There is a youthful exuberance to Spielberg’s initial theatrical output; from Jaws       to Close Encounters to 1941 and Raiders and it is also clearly in evidence here. Spielberg has since conceded that the youthful vigor of Duel is most definitely a result of the age he was when he made it and that he would be hard-pressed these days to imbue the film with the same reckless abandon if he were to make it today.

Spielberg’s Duel is a remarkable film in many ways (and not just on a technical level). It is a simple tale well told and a truly immersive and visceral experience which is profoundly involving; which is why it remains my favorite of Spielberg’s films and indeed one of my favorite films of all time.

5 stars out of 5

Star ratings: 1 – poor / 2 – below average / 3 – good / 4 – excellent / 5 – unmissable

Greg Moss is a film school graduate with a background in directing music videos     and is currently seeking representation as a screenwriter. He likes creative people, feeding the cat and watching genre movies. Greg can also be heard on the Blu-ray commentary track for the 1980 sci-fi thriller Saturn 3, out now from Scream Factory.

From → feature articles

  1. You picked a cool film for your 100th review.

    Its about time this got a Blu-ray release outside of that Spielberg box collection. I want to rewatch this again but I’ll be damned if I’ll pay for all those Spielberg films again that I already own on Blu-ray.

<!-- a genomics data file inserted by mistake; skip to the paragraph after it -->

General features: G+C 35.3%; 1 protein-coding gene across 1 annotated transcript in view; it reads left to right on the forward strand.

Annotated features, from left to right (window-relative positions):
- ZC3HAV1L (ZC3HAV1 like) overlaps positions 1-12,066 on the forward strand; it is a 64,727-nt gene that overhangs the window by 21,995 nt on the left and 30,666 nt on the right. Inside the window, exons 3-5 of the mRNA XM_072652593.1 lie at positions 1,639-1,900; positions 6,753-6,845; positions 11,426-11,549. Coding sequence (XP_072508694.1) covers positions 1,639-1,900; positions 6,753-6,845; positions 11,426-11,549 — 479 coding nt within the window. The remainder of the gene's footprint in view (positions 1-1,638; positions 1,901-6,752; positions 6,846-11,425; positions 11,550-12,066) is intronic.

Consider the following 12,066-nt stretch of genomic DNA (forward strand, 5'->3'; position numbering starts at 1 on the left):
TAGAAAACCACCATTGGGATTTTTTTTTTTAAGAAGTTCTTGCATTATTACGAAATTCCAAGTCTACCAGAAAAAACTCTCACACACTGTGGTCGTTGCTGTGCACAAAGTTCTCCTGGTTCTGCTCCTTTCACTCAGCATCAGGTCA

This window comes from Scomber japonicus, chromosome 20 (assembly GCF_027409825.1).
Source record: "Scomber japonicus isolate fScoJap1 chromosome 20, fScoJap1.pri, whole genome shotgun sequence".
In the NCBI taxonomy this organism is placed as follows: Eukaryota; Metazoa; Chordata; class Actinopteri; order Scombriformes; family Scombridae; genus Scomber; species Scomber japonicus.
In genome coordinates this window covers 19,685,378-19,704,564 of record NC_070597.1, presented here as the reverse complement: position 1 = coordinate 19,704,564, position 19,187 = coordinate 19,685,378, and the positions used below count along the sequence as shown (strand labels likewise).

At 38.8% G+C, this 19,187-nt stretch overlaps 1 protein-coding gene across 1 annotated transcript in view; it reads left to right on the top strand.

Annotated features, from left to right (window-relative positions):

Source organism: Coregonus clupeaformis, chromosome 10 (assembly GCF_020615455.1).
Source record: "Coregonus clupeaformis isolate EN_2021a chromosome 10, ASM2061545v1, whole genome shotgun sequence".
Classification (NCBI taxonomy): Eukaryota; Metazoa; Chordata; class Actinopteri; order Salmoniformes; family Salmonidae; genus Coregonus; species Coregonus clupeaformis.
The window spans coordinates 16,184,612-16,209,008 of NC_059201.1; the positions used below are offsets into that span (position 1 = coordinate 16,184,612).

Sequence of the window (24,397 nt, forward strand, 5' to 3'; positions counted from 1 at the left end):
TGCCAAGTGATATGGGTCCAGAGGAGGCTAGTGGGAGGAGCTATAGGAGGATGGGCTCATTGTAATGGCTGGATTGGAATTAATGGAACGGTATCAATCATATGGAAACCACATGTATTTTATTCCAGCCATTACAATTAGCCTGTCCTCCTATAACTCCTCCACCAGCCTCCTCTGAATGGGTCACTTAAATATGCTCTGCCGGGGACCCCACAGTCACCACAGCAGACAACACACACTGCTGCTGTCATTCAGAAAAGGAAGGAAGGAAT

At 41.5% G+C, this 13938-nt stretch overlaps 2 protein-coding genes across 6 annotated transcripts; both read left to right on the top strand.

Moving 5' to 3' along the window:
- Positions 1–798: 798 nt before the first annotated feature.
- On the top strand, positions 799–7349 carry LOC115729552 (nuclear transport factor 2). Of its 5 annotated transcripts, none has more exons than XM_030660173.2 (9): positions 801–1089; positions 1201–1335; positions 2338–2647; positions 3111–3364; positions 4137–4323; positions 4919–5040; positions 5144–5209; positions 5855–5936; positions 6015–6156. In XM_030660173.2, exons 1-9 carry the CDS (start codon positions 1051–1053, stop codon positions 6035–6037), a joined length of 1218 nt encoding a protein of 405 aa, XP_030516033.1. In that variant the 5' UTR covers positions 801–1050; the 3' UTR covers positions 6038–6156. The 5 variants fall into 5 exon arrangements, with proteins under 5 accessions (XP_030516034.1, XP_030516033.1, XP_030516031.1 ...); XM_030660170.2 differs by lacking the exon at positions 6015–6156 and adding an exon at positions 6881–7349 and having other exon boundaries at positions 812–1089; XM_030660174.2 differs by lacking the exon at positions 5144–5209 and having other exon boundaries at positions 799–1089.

• gregory moss permalink

      That Spielberg box set – it has 1941 and THE SUGARLAND EXPRESS included yeah? As I have neither of these films on Blu – I’d actually be happy to buy it if it has these too.


      • Yep it has those two, and I’d certainly be buying them standalone, but I also have a fondness for another film in the box- Always. While its over-sentimental and definitely a throwback to old Hollywood, I really quite liked it at the cinema and think its not bad at all. These box-sets are fine but shouldn’t stop individual releases coming out. Guess they will do eventually but Universal seems to be taking its sweet time about it.


      • gregory moss permalink

        ALWAYS … gee – now there’s a Spielberg film which has been virtually forgotten … I’ll have to add it to my list for a rewatch. And 1941 has one of the best directed scenes in any Spielberg movie – the USO jitterbug dance contest sequence. I know this film gets a lot of flak (pun intended) – but it I’ve loved it ever since seeing it in the theater back in the day … perhaps this box set should be re-titled ‘Spielberg Movies Which Deserve More Love’ …